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Non-retail franchisors lead the charge in revenue growth: Report

Monday, 10 September 2012 | By Michelle Hammond

First-time franchisees are being encouraged to consider non-retail franchises such as home and personal services, after a report revealed retail operations are lagging behind other sorts of franchises.


The latest Franchise Sector Indicator, from PricewaterhouseCoopers, surveyed the owners and key executives of 101 franchise systems with 20 or more individual units.


For the first time, non-retail franchisors, including home and personal services, mortgage brokers and business to business franchises, outperformed the retail sector.


Non-retail franchisors recorded an average revenue growth rate of 14%, compared to 9% for retail franchisors.


“Typically, the non-retail side of things is probably attracting more people just securing themselves a job. It has a lower entry point,” PwC partner Greg Hodson told StartupSmart.


“I think that will continue along the way that it has been travelling… This area has grown quicker than retail, suggesting perhaps it is going to hold up well over the next few years.”


“What we’ve seen is some more personal services franchises have done well… There’s a lot of personal grooming-type services – day spas and that type of thing.”


“The other thing that falls into that category is the health and fitness sector as well. The 24-hour gym concept has done really well over the last 12 months.”


However, Hodson says there is still “great growth” among retail franchisors, highlighting food retail as a particular standout.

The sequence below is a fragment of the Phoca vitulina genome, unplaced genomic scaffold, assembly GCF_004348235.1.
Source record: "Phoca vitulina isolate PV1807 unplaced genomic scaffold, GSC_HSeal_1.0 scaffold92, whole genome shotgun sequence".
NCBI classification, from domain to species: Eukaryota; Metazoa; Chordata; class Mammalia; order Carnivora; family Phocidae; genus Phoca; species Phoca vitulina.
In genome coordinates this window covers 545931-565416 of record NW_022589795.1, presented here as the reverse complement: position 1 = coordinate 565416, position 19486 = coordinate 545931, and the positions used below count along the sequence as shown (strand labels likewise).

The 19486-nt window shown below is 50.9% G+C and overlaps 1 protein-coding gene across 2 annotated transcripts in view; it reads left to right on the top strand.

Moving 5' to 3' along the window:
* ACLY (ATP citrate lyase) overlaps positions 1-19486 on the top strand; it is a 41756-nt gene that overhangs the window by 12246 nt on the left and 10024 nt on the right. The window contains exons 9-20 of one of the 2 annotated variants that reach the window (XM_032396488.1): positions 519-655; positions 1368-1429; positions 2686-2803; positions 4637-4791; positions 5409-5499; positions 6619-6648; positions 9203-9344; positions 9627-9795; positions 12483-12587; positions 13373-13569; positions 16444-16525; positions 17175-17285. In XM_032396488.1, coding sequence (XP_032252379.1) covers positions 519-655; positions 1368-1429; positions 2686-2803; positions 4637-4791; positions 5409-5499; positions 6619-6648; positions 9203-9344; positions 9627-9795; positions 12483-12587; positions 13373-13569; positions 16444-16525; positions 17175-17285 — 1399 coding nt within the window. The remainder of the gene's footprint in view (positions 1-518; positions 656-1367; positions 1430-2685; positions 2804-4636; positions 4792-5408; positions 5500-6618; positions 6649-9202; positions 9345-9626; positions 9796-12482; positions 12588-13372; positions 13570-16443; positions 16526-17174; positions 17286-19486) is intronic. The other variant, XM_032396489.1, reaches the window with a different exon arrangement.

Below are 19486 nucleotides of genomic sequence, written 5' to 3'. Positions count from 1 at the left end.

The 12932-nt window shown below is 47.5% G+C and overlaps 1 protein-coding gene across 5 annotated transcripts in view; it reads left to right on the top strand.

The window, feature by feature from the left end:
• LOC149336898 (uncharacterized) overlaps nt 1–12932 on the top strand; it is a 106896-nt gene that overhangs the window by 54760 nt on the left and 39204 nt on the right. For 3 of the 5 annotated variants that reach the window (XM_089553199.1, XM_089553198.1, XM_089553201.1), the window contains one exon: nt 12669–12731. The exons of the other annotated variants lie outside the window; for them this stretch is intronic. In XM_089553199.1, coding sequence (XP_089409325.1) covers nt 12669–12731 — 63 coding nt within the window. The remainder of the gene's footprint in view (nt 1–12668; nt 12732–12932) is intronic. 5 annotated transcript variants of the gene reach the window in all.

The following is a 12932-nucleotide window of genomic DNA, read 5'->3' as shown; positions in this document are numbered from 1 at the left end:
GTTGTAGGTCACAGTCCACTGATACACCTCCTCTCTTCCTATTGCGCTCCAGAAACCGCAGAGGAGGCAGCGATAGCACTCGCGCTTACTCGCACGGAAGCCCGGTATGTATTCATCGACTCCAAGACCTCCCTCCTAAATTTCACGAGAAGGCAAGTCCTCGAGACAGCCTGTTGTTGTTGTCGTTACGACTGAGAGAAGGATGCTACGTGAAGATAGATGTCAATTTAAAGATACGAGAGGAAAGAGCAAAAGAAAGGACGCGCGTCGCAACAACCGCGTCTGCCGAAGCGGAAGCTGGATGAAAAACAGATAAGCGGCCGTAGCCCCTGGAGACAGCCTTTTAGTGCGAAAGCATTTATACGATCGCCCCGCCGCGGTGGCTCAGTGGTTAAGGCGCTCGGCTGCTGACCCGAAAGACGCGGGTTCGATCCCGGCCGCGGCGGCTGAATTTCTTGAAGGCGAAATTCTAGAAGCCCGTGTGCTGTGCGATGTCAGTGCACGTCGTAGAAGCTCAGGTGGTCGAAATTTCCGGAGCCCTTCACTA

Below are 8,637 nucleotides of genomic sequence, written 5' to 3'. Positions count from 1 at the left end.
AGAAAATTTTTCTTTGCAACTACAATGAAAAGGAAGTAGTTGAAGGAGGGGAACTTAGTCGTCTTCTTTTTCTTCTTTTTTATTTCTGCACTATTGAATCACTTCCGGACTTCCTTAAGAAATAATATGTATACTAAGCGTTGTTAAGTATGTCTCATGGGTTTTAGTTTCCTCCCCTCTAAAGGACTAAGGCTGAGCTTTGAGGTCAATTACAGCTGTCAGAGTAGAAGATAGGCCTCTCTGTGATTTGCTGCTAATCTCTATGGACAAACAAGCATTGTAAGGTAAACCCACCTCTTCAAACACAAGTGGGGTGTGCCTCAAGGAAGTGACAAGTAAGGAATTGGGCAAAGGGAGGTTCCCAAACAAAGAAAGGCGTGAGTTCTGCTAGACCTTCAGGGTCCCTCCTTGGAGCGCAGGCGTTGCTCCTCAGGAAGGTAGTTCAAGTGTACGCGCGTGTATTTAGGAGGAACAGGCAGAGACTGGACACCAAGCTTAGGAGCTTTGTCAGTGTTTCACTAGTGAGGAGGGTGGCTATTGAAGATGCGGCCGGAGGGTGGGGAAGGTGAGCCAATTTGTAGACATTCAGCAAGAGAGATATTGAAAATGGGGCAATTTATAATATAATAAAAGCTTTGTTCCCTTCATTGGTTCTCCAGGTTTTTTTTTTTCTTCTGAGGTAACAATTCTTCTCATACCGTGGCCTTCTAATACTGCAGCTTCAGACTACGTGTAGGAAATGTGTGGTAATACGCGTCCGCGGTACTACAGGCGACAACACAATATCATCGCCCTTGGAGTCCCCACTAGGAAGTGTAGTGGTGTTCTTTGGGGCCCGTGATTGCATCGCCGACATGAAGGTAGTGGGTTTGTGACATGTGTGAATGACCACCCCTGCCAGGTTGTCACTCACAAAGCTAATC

“Not just cafés but quick service restaurants and fast food are still doing quite well,” he says.


Finding suitable franchisees remains the number one challenge for franchisors, according to the survey, with more than two-thirds (68%) identifying it as their biggest short-term hurdle.


Economic conditions were also cited as a challenge, along with funding. According to Hodson, it’s more important than ever for franchisors to protect their brand by remaining innovative.


“I think what’s becoming clearer and clearer is the importance of strategic planning and leadership shown by the franchisor,” he says.


“Certainly, the survey results show a key standout is good strategy… The ability of a franchisor to continually address strategy, know what its customers need and want, and adjusting its offering and services, is critical.”


“The days of having one idea and going to market with that, and franchising that, are certainly over.”


“Good franchisors continually adjust their business models and their offerings to meet customers’ needs.”


Hodson says franchisors also need to support their franchisees as much as possible. If they don’t provide adequate support, it could hinder their ability to recruit new franchisees.


“All franchisees say they provide support but how real is that support? If you’re buying into a franchise, contact other franchisees and find out how happy they are,” he says.


“That’s more important than ever.”